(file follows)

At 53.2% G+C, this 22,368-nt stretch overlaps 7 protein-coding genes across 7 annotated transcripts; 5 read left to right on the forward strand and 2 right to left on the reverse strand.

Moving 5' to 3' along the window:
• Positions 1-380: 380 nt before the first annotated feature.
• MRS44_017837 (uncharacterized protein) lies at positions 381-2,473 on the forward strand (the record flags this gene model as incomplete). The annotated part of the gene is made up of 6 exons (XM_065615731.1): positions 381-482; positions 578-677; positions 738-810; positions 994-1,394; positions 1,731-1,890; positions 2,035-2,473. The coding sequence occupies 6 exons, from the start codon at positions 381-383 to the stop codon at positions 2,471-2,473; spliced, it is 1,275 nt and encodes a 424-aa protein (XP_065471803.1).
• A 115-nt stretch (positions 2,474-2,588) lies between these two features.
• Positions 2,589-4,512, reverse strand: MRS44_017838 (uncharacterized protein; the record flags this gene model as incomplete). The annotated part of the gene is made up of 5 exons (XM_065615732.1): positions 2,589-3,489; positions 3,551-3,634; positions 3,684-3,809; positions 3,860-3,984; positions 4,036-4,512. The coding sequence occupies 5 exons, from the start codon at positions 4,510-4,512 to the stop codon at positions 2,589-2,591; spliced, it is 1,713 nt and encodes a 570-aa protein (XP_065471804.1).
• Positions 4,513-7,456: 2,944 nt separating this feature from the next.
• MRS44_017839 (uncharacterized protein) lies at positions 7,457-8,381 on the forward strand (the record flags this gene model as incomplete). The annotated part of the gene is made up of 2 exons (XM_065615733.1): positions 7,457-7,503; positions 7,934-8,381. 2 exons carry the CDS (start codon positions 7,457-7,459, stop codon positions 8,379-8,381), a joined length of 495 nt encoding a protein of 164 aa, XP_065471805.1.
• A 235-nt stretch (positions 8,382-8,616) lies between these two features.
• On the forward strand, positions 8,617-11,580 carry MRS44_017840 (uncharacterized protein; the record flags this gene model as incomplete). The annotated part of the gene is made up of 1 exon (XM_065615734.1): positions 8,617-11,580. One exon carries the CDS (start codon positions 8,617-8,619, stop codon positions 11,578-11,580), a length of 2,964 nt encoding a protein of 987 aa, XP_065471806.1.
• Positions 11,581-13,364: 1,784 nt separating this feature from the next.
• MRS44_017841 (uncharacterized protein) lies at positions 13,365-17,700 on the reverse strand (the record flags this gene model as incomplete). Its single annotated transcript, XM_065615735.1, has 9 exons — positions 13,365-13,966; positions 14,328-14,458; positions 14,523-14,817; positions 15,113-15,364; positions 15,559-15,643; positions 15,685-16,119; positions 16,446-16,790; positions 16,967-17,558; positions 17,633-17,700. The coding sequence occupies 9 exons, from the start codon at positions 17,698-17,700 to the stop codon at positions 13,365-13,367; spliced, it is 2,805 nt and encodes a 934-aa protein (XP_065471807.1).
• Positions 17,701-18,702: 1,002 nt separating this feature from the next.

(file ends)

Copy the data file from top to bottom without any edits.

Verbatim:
At 53.2% G+C, this 22,368-nt stretch overlaps 7 protein-coding genes across 7 annotated transcripts; 5 read left to right on the forward strand and 2 right to left on the reverse strand.

Moving 5' to 3' along the window:
• Positions 1-380: 380 nt before the first annotated feature.
• MRS44_017837 (uncharacterized protein) lies at positions 381-2,473 on the forward strand (the record flags this gene model as incomplete). The annotated part of the gene is made up of 6 exons (XM_065615731.1): positions 381-482; positions 578-677; positions 738-810; positions 994-1,394; positions 1,731-1,890; positions 2,035-2,473. The coding sequence occupies 6 exons, from the start codon at positions 381-383 to the stop codon at positions 2,471-2,473; spliced, it is 1,275 nt and encodes a 424-aa protein (XP_065471803.1).
• A 115-nt stretch (positions 2,474-2,588) lies between these two features.
• Positions 2,589-4,512, reverse strand: MRS44_017838 (uncharacterized protein; the record flags this gene model as incomplete). The annotated part of the gene is made up of 5 exons (XM_065615732.1): positions 2,589-3,489; positions 3,551-3,634; positions 3,684-3,809; positions 3,860-3,984; positions 4,036-4,512. The coding sequence occupies 5 exons, from the start codon at positions 4,510-4,512 to the stop codon at positions 2,589-2,591; spliced, it is 1,713 nt and encodes a 570-aa protein (XP_065471804.1).
• Positions 4,513-7,456: 2,944 nt separating this feature from the next.
• MRS44_017839 (uncharacterized protein) lies at positions 7,457-8,381 on the forward strand (the record flags this gene model as incomplete). The annotated part of the gene is made up of 2 exons (XM_065615733.1): positions 7,457-7,503; positions 7,934-8,381. 2 exons carry the CDS (start codon positions 7,457-7,459, stop codon positions 8,379-8,381), a joined length of 495 nt encoding a protein of 164 aa, XP_065471805.1.
• A 235-nt stretch (positions 8,382-8,616) lies between these two features.
• On the forward strand, positions 8,617-11,580 carry MRS44_017840 (uncharacterized protein; the record flags this gene model as incomplete). The annotated part of the gene is made up of 1 exon (XM_065615734.1): positions 8,617-11,580. One exon carries the CDS (start codon positions 8,617-8,619, stop codon positions 11,578-11,580), a length of 2,964 nt encoding a protein of 987 aa, XP_065471806.1.
• Positions 11,581-13,364: 1,784 nt separating this feature from the next.
• MRS44_017841 (uncharacterized protein) lies at positions 13,365-17,700 on the reverse strand (the record flags this gene model as incomplete). Its single annotated transcript, XM_065615735.1, has 9 exons — positions 13,365-13,966; positions 14,328-14,458; positions 14,523-14,817; positions 15,113-15,364; positions 15,559-15,643; positions 15,685-16,119; positions 16,446-16,790; positions 16,967-17,558; positions 17,633-17,700. The coding sequence occupies 9 exons, from the start codon at positions 17,698-17,700 to the stop codon at positions 13,365-13,367; spliced, it is 2,805 nt and encodes a 934-aa protein (XP_065471807.1).
• Positions 17,701-18,702: 1,002 nt separating this feature from the next.